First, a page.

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Program Principles and Goals: Defining onboarding program outcomes is critical. Typically owned by Sales Operations, Sales Enablement, or Sales Training, these outcomes reflect what key stakeholders expect from reps at the end of an onboarding program (e.g., at six months on the job) and along the way. Guiding principles should also be established early to ensure program design work aligns with leadership vision. In a recent client example, AGI helped Sales Enablement facilitate a planning and brainstorming session with senior sales leadership to align on a 120-day-to-ramp goal, with a specific set of 120-day milestones (such as completed training, pipeline targets, etc.) essential for long-term success and sufficient to meet financial objectives (e.g., be self-sustaining). As a result, the entire program was fully supported by senior leaders and the program was adopted ahead of their implementation timeline.

Program Strategy: There are three strategic options all onboarding programs must decide – content, structure, and measurement.

Content: Content is the “what” of an onboarding program – what content do reps need to master to be successful? This includes classic product training but goes well beyond this to include sales methodology and what we call internal “Navigation”:

  • Navigation: Navigating an organization can be a daunting task for a new hire. A program needs to emphasize how to “get things done,” including how business processes and tools work, who manages them, and how to get in touch with various people in the company.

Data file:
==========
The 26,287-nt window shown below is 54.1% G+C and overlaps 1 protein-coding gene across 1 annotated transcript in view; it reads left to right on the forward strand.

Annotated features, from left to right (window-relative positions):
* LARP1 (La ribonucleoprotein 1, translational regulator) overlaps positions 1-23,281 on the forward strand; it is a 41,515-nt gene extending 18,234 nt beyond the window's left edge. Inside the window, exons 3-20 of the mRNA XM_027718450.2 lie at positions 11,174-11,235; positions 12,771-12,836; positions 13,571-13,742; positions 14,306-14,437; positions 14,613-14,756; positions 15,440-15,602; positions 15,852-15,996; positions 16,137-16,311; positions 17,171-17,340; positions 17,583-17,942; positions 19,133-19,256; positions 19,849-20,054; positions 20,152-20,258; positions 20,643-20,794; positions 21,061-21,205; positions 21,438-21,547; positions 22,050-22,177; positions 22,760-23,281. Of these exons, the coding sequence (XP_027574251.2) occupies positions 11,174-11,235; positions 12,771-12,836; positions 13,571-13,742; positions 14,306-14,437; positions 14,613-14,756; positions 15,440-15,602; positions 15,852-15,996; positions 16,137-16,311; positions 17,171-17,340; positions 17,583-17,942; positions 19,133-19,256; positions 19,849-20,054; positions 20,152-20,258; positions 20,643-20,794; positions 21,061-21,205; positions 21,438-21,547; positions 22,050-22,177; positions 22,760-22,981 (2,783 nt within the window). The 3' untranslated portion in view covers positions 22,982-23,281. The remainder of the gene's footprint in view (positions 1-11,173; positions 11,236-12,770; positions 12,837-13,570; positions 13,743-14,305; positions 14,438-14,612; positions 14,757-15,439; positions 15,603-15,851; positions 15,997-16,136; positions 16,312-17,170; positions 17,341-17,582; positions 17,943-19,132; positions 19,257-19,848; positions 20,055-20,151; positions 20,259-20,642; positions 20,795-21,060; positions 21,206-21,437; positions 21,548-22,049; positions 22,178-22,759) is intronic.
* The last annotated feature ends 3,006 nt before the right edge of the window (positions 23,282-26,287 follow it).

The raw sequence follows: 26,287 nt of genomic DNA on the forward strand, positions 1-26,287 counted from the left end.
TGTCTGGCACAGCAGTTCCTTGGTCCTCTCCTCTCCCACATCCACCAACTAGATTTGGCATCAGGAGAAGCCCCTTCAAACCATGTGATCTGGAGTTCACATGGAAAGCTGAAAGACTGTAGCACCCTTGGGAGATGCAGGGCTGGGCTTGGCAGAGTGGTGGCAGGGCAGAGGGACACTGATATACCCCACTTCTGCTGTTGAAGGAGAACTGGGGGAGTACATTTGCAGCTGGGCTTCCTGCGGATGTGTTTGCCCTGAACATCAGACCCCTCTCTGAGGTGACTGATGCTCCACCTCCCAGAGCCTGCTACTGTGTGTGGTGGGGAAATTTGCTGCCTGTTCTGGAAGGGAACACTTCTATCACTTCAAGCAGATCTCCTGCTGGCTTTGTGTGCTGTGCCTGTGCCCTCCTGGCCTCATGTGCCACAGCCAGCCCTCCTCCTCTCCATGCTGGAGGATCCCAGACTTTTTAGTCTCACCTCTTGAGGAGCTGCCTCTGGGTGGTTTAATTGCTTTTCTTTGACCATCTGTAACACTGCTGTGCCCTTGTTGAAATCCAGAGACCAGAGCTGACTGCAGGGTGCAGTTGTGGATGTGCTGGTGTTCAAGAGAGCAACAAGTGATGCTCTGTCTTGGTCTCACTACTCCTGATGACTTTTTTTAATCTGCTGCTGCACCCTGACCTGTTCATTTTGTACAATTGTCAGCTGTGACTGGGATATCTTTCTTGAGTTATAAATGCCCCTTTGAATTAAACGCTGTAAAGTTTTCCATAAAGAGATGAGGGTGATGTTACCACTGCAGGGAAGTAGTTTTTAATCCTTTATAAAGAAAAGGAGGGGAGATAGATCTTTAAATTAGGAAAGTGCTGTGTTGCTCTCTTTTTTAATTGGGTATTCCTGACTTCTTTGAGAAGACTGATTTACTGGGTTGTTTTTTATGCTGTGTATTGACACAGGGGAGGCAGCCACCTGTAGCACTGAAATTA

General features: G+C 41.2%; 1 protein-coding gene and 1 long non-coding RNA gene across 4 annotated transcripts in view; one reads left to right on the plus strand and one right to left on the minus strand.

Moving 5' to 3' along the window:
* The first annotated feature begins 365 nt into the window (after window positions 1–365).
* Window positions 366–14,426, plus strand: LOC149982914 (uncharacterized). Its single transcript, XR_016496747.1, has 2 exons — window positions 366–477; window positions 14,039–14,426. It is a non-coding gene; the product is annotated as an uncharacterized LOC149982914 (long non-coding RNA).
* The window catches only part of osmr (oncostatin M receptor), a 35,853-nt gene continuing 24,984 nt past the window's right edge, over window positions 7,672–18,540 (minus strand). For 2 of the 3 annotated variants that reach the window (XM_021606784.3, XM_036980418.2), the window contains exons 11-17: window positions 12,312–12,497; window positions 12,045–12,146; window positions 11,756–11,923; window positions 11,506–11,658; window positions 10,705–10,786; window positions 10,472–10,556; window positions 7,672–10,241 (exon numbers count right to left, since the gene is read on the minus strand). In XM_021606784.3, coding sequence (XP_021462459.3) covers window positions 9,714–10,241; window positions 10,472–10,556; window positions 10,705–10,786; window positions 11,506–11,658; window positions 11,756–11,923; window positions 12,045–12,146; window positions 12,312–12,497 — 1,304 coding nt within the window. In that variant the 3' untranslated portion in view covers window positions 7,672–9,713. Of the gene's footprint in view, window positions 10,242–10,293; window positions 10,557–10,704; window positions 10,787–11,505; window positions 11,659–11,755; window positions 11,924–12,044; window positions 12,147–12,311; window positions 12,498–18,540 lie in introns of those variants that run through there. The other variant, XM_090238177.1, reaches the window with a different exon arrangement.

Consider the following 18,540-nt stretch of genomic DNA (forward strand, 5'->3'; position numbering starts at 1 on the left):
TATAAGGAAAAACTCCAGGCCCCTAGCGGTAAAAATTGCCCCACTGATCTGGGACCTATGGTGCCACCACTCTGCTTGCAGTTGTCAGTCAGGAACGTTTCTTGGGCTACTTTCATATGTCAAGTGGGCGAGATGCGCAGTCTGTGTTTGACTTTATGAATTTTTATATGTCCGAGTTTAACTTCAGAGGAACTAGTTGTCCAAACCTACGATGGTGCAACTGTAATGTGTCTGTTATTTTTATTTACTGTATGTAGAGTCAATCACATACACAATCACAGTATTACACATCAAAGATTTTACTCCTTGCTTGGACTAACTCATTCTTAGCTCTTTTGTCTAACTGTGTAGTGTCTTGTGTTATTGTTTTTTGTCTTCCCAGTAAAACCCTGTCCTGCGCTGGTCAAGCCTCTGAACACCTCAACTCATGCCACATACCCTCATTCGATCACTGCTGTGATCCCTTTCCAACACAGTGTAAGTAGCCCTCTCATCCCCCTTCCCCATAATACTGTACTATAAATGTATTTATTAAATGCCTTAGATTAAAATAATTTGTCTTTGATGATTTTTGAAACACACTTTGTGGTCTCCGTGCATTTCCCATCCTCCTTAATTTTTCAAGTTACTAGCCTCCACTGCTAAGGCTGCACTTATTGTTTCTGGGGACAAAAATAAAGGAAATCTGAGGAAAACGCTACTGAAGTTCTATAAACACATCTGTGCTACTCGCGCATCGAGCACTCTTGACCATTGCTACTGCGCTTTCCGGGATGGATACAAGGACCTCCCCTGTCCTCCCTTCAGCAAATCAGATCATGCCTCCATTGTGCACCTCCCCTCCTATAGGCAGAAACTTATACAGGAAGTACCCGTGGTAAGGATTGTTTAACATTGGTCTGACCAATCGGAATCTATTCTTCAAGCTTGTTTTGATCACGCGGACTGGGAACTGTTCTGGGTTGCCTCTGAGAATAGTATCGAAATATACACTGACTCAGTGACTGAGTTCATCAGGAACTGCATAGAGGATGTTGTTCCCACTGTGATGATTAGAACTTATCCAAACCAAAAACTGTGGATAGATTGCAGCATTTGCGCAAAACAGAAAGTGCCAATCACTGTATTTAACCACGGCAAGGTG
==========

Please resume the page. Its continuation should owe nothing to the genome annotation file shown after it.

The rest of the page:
• Product & Business: To shorten ramp time, new hires need to know what they are selling, who they are selling to, and why their products/services are better than anyone else’s (and where the competition might have an edge). New hires should have a mix of online, one-on-one, and instructor-led training courses to support their growth.
  • Sales: Most organizations have a training methodology that ties into sales enablement tools, such as a CRM tool, and is supplemented by additional support and onboarding tools specific to their role. New hires need to understand and align to this approach.

Structure: Structure is “how” the content will be best deployed to minimize ramp time. In other words, each piece of content requires a structured set of learning stages in order to get to mastery. These stages are: